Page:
While there are no assurances Bernier will return to Orange County, the likelihood is he'll only land a similar role elsewhere. At this stage, Bernier is a steady backup who can fill in for a struggling or injured starter. If Anaheim isn't an option, a few teams could add Bernier as part of a goaltending tandem.
14. Brian Elliott (G)
Age on Oct. 1: 32 2016-17 Cap Hit: $2.5M
It was a tale of two seasons in what was surely a short stay for Elliott in Calgary. Acquired from the St. Louis Blues last offseason, Elliott struggled through his early goings in Calgary, winning just three of his first 12 games in a Flames jersey.
That all changed down the season's stretch drive, with Elliott seemingly finding a comfort in Calgary as he rattled off 11 straight victories, pushing the Flames into the postseason for just the second time since 2009.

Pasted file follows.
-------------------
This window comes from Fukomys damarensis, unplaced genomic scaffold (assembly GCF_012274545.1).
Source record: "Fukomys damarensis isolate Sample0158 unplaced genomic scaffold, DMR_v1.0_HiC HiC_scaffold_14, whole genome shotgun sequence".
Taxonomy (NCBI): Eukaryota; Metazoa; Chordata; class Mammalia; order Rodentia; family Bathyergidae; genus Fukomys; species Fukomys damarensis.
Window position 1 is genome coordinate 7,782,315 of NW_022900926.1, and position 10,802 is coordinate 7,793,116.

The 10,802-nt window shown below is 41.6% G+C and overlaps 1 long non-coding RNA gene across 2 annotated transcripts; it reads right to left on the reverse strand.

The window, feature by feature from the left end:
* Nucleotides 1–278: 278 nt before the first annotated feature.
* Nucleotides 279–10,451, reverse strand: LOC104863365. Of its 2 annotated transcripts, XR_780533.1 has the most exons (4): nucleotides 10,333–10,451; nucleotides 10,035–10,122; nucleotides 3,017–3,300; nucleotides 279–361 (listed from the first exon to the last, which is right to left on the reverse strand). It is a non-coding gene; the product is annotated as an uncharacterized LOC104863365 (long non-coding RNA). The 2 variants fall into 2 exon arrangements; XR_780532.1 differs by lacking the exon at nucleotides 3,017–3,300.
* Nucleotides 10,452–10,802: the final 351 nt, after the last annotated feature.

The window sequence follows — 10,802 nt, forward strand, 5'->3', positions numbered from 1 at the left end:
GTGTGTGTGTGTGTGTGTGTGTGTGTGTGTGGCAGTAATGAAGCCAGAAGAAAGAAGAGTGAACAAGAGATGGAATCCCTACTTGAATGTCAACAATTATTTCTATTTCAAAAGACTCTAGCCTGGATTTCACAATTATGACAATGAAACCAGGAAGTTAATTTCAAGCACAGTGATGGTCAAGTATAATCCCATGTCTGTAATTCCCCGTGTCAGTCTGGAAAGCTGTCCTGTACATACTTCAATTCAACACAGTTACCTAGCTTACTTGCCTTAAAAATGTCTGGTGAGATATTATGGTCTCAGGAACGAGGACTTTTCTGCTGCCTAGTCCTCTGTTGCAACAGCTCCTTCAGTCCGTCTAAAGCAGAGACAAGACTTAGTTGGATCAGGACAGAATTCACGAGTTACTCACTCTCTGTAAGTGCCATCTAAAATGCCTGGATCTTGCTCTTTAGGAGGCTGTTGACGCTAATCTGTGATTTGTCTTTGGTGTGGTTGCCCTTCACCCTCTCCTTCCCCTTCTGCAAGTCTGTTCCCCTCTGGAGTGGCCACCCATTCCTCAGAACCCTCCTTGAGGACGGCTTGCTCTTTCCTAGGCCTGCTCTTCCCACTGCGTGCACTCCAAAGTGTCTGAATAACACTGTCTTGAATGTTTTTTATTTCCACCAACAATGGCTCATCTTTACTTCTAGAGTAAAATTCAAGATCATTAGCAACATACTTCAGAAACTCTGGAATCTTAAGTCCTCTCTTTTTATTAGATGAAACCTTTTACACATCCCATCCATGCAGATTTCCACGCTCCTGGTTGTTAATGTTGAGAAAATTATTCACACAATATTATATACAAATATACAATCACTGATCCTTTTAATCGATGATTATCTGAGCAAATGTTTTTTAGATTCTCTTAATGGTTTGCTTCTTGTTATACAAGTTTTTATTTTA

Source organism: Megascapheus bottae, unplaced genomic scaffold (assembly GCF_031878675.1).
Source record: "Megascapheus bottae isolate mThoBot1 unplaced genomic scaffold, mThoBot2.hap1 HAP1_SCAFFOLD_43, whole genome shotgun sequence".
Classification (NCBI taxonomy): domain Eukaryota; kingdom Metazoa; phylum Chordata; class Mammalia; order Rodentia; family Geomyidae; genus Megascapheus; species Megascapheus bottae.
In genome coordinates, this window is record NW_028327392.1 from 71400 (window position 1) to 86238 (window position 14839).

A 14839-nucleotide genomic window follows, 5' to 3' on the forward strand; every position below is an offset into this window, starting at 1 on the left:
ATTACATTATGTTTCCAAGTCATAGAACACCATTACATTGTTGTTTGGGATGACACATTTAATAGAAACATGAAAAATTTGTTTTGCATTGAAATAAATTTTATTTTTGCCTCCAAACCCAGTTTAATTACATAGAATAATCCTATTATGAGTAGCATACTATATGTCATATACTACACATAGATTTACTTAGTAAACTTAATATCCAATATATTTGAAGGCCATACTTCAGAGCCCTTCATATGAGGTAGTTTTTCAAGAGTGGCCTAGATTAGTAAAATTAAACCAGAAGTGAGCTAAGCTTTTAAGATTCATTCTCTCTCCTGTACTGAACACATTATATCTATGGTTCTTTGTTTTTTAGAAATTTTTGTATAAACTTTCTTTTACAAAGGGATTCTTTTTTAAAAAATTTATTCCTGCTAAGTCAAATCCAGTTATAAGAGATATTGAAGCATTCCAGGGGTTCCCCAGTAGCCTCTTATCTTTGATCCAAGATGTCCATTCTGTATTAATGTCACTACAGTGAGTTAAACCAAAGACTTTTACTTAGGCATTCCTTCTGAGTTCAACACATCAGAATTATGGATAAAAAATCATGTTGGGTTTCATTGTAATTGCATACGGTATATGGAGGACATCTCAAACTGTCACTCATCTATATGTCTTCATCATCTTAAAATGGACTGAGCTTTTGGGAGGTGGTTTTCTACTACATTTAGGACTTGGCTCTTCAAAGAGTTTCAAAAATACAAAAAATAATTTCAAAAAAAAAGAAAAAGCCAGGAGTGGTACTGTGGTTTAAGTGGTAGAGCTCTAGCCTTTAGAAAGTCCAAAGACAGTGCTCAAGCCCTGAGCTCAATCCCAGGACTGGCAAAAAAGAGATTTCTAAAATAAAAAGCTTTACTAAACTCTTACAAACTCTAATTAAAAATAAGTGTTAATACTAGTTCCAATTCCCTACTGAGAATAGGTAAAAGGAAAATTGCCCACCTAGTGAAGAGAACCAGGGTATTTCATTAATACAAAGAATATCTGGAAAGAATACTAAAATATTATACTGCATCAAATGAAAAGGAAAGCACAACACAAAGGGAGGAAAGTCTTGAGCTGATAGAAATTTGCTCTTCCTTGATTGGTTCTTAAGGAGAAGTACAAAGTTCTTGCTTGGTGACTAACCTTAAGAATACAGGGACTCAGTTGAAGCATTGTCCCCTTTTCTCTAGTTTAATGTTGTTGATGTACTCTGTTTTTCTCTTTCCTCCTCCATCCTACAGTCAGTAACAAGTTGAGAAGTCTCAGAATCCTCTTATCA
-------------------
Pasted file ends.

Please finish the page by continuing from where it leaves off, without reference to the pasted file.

But in the playoffs, Elliott's play was forgettable, as the Flames were swept by the Ducks. It all came crashing down in Game 4, when Elliott lasted just six minutes, three shots, and one goal against before getting the early hook, effectively ending his time in Calgary.
13. Ryan Miller (G)
Age on Oct. 1: 37 2016-17 Cap Hit: $6M
The Canucks have expressed interest in bringing back Miller, and that feeling may be mutual, with Miller preferring life on the west coast. The issue lies in Vancouver's plans for the veteran netminder, which could see Miller slide into a secondary role behind up-and-comer Jacob Markstrom.
This despite Miller owning a save rate that outpaced not only Markstrom, but the likes of Henrik Lundqvist and Martin Jones, both highly regarded goalies on teams that qualified for the postseason. Not to mention their squads had far superior supporting casts when compared to the Canucks.